Shares in Woolworths Group PLC plunged 29% Friday (Nov. 21) on rising market concerns the company might not be able to sell its debt-ridden retail business because of a lack of support from investors.
Shares in Woolworths, hit hard by a slowdown in consumer spending amid the economic downturn, lost 0.6 pence ($0.01) – or 29% – to 1.5 pence ($0.023) in trading on the London Stock Exchange.
The fall came after a newspaper report that a syndicate of Woolworths’ lenders led by Bank of Ireland subsidiary Burdale Financial and GMAC Commercial – who loaned the company £385 million ($574 million) in January – have refused to back a fire sale of Woolworths’ debt-laden retail business.
The report said they would prefer getting their money back by selling the company’s assets outright.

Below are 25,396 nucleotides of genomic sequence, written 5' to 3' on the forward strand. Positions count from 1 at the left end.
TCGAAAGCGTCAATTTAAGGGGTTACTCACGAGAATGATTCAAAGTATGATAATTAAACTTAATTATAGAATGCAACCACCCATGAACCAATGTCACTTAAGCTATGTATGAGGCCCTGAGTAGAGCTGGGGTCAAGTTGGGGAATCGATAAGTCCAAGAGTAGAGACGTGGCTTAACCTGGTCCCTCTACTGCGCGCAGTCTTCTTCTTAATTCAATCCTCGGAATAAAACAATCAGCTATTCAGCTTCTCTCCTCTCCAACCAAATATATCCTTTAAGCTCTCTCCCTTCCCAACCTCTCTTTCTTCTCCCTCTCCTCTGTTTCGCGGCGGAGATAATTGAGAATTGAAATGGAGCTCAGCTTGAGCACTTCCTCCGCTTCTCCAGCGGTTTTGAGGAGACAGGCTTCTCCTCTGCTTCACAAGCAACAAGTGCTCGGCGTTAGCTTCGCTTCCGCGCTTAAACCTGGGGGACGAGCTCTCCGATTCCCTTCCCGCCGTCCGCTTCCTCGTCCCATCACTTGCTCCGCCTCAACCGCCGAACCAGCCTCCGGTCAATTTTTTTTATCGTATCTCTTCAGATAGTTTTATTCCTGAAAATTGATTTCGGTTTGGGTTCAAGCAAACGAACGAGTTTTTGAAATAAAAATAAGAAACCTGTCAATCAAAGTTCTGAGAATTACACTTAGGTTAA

Woolworths’ shares have now fallen 61% since Wednesday, when the company confirmed that it was considering selling its chain of 815 retail stores to restructuring specialist Hilco for a reported nominal fee of £1 ($1.50).
A sale would have transferred around £250 million ($376 million) of Woolworths’ £380 million ($571 million) in debt to Hilco along with the whole store chain, according to a report in the Daily Telegraph newspaper, which did not name its source.
The debt transfer would have saved jobs at the chain of stores and allowed Woolworths to continue operating its two smaller, still profitable units: entertainment products distributor EUK and BBC program distributor 2 Entertain. In the last financial year, which ended in April, those two businesses made about £40 million ($60 million) of profit before tax and interest.
Woolworths and Hilco both declined to comment on the report.
In August, Woolworths rejected a £50 million ($89.35 million at September rates) offer for its retail stores, which sell electrical goods, home wares, CDs and computer games, from Iceland Foods Ltd.
Britain’s Woolworths was founded in 1909 as part of the U.S. chain, but the two no longer have any link.